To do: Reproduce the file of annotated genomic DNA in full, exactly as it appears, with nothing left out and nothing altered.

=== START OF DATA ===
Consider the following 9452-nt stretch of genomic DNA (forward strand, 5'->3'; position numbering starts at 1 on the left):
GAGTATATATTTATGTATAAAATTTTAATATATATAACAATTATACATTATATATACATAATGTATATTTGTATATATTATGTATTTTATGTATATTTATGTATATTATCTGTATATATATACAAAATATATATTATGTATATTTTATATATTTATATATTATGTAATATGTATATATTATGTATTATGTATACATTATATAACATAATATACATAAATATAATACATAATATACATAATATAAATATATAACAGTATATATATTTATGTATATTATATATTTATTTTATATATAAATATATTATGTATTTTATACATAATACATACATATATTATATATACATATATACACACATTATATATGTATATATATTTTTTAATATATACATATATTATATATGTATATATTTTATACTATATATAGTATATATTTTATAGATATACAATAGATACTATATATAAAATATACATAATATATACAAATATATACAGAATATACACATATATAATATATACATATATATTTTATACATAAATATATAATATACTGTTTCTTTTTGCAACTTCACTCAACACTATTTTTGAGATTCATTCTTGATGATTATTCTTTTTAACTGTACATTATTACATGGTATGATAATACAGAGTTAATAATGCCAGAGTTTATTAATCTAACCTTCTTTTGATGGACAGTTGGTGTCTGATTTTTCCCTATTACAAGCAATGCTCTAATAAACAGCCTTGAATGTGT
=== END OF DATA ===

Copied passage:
Consider the following 9452-nt stretch of genomic DNA (forward strand, 5'->3'; position numbering starts at 1 on the left):
GAGTATATATTTATGTATAAAATTTTAATATATATAACAATTATACATTATATATACATAATGTATATTTGTATATATTATGTATTTTATGTATATTTATGTATATTATCTGTATATATATACAAAATATATATTATGTATATTTTATATATTTATATATTATGTAATATGTATATATTATGTATTATGTATACATTATATAACATAATATACATAAATATAATACATAATATACATAATATAAATATATAACAGTATATATATTTATGTATATTATATATTTATTTTATATATAAATATATTATGTATTTTATACATAATACATACATATATTATATATACATATATACACACATTATATATGTATATATATTTTTTAATATATACATATATTATATATGTATATATTTTATACTATATATAGTATATATTTTATAGATATACAATAGATACTATATATAAAATATACATAATATATACAAATATATACAGAATATACACATATATAATATATACATATATATTTTATACATAAATATATAATATACTGTTTCTTTTTGCAACTTCACTCAACACTATTTTTGAGATTCATTCTTGATGATTATTCTTTTTAACTGTACATTATTACATGGTATGATAATACAGAGTTAATAATGCCAGAGTTTATTAATCTAACCTTCTTTTGATGGACAGTTGGTGTCTGATTTTTCCCTATTACAAGCAATGCTCTAATAAACAGCCTTGAATGTGT